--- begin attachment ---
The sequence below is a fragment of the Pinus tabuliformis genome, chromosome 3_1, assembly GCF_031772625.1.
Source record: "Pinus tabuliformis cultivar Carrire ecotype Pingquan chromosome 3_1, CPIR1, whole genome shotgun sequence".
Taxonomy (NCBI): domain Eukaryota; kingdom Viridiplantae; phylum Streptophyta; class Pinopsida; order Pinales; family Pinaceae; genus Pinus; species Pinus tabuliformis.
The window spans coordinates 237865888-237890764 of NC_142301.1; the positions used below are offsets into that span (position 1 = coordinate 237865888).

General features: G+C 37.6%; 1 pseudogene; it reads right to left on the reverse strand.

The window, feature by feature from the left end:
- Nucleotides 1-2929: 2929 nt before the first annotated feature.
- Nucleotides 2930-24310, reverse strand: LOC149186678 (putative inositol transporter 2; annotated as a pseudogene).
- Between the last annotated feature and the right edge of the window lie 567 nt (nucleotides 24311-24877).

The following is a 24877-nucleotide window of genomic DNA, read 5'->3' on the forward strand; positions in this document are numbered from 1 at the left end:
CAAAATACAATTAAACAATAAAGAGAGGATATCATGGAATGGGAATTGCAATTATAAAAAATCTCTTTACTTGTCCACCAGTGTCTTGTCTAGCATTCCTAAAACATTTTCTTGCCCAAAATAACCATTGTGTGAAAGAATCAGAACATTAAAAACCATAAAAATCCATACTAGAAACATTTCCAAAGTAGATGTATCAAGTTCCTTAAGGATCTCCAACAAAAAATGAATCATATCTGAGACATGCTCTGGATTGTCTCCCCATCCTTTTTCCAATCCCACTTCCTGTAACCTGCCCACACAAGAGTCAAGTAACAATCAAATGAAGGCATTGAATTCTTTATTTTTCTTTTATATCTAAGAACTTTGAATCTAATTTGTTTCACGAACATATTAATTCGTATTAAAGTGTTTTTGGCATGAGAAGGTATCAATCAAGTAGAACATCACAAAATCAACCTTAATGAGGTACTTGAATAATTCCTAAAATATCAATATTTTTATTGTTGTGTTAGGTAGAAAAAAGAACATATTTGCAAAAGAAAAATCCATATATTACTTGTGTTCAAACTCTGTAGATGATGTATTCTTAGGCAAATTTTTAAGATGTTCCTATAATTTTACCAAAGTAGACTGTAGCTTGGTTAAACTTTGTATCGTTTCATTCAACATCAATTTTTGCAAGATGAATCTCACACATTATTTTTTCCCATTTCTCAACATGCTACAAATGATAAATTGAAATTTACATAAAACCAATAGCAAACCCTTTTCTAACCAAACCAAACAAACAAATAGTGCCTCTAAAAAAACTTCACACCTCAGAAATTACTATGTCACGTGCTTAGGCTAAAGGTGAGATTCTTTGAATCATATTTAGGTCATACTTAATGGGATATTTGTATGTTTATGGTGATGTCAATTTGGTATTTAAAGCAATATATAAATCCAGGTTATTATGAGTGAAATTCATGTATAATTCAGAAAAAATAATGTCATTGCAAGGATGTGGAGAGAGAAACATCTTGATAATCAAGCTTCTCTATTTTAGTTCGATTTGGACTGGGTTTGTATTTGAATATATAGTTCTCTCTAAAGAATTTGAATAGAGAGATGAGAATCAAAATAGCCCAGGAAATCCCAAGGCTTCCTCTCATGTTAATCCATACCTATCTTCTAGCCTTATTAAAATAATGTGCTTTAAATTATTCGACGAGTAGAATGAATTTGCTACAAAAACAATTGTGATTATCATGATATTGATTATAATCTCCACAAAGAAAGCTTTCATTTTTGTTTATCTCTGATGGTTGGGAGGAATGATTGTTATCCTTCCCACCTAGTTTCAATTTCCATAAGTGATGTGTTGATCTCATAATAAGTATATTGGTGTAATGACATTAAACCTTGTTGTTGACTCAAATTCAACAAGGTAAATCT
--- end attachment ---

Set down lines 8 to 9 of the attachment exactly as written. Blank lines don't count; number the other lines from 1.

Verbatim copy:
- Nucleotides 2930-24310, reverse strand: LOC149186678 (putative inositol transporter 2; annotated as a pseudogene).
- Between the last annotated feature and the right edge of the window lie 567 nt (nucleotides 24311-24877).